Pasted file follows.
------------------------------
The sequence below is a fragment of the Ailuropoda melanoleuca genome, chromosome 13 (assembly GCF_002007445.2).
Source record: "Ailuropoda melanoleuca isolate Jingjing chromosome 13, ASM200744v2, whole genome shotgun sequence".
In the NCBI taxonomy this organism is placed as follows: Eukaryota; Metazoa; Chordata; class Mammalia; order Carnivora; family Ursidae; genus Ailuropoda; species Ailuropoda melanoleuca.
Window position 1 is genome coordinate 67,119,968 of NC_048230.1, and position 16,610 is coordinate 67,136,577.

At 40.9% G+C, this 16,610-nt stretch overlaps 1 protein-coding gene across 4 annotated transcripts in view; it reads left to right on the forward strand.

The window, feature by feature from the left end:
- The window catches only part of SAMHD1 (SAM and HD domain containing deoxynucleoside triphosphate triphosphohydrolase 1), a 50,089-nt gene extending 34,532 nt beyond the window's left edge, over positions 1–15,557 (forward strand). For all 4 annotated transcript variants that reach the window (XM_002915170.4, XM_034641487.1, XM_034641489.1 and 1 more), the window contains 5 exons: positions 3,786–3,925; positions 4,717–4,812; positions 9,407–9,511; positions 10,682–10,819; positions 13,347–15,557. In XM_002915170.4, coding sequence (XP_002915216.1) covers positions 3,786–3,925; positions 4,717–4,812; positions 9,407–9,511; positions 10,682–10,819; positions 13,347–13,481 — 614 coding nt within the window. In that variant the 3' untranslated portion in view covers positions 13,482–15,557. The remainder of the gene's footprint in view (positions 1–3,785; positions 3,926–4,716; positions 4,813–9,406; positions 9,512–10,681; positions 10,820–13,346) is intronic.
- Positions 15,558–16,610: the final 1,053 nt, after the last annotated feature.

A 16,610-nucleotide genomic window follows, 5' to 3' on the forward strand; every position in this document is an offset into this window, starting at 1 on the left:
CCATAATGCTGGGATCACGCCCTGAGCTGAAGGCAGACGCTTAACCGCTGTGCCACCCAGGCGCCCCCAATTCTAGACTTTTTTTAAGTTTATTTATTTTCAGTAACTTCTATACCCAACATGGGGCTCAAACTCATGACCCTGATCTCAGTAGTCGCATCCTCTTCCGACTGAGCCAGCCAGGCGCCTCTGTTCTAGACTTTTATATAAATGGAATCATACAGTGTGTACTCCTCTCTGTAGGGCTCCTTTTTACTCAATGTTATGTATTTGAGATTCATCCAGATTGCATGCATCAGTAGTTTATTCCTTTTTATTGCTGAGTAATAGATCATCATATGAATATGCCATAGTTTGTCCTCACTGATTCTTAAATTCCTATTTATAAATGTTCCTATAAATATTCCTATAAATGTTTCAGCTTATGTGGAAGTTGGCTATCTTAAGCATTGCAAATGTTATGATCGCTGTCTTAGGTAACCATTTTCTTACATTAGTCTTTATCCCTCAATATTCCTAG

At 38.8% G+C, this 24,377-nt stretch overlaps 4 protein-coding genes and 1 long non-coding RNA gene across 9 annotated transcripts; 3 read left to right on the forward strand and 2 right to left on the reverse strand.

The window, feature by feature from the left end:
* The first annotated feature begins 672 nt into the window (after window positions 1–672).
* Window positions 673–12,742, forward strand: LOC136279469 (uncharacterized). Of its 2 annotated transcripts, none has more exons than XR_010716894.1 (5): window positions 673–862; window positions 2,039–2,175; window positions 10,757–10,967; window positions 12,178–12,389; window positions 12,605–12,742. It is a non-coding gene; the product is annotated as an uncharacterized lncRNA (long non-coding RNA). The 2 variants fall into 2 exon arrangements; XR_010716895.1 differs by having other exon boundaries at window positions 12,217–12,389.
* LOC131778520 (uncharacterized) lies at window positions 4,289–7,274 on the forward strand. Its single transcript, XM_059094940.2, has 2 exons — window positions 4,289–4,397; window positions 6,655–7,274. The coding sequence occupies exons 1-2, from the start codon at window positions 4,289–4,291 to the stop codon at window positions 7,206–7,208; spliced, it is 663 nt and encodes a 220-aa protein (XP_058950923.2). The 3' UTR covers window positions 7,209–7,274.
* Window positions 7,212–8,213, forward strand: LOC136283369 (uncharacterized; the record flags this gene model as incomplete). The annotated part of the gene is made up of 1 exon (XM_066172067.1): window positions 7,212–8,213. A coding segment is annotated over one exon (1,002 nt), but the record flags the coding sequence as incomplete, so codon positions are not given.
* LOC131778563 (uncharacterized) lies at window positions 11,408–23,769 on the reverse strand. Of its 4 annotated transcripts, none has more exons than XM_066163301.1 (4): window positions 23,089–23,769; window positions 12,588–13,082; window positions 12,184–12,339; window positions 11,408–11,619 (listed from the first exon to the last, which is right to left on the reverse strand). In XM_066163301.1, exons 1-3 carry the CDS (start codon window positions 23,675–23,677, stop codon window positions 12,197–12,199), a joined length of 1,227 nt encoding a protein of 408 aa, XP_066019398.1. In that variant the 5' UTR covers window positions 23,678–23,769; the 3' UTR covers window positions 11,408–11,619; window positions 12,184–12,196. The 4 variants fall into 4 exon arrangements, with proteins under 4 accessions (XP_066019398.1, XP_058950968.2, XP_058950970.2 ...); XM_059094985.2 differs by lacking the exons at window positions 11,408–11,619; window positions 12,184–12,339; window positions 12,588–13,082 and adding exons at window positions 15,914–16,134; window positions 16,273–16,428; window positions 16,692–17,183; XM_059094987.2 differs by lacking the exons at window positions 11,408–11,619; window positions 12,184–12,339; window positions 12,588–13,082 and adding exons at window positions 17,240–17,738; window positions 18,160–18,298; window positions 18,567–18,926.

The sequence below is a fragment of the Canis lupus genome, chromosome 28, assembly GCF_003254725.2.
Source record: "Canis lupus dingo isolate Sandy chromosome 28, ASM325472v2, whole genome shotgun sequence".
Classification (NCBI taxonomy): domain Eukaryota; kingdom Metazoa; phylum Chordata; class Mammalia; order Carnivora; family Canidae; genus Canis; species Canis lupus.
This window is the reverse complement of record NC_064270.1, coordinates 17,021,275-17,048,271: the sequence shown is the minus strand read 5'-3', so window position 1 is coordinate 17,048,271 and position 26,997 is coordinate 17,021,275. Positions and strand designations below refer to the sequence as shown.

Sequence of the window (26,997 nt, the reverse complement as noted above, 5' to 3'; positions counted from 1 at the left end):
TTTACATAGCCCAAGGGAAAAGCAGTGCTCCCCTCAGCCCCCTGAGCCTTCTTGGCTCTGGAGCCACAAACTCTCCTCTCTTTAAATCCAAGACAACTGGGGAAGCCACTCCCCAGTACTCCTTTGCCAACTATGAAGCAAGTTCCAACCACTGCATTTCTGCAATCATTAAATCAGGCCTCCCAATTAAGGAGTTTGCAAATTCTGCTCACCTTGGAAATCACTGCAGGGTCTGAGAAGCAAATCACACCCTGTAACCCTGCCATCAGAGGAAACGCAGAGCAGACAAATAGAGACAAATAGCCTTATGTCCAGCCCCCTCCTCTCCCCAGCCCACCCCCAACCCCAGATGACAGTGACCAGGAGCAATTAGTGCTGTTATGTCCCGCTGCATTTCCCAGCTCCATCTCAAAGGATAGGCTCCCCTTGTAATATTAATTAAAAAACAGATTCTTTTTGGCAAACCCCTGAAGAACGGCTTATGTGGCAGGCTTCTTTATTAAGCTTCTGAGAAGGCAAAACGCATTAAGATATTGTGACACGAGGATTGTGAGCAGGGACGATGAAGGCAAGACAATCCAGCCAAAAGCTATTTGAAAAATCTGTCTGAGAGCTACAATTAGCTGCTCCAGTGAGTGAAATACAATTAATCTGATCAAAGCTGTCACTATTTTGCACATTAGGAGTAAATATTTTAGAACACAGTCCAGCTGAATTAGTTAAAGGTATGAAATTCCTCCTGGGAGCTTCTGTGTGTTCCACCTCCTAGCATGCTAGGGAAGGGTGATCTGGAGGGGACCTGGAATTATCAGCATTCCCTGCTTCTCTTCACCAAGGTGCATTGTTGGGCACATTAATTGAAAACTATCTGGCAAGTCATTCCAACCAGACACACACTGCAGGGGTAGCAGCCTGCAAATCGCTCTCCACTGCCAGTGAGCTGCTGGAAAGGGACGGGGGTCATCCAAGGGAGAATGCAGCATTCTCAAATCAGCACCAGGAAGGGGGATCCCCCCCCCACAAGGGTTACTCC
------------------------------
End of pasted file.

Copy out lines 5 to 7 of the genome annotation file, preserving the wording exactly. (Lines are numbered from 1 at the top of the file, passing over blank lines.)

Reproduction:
At 40.9% G+C, this 16,610-nt stretch overlaps 1 protein-coding gene across 4 annotated transcripts in view; it reads left to right on the forward strand.

The window, feature by feature from the left end:
- The window catches only part of SAMHD1 (SAM and HD domain containing deoxynucleoside triphosphate triphosphohydrolase 1), a 50,089-nt gene extending 34,532 nt beyond the window's left edge, over positions 1–15,557 (forward strand). For all 4 annotated transcript variants that reach the window (XM_002915170.4, XM_034641487.1, XM_034641489.1 and 1 more), the window contains 5 exons: positions 3,786–3,925; positions 4,717–4,812; positions 9,407–9,511; positions 10,682–10,819; positions 13,347–15,557. In XM_002915170.4, coding sequence (XP_002915216.1) covers positions 3,786–3,925; positions 4,717–4,812; positions 9,407–9,511; positions 10,682–10,819; positions 13,347–13,481 — 614 coding nt within the window. In that variant the 3' untranslated portion in view covers positions 13,482–15,557. The remainder of the gene's footprint in view (positions 1–3,785; positions 3,926–4,716; positions 4,813–9,406; positions 9,512–10,681; positions 10,820–13,346) is intronic.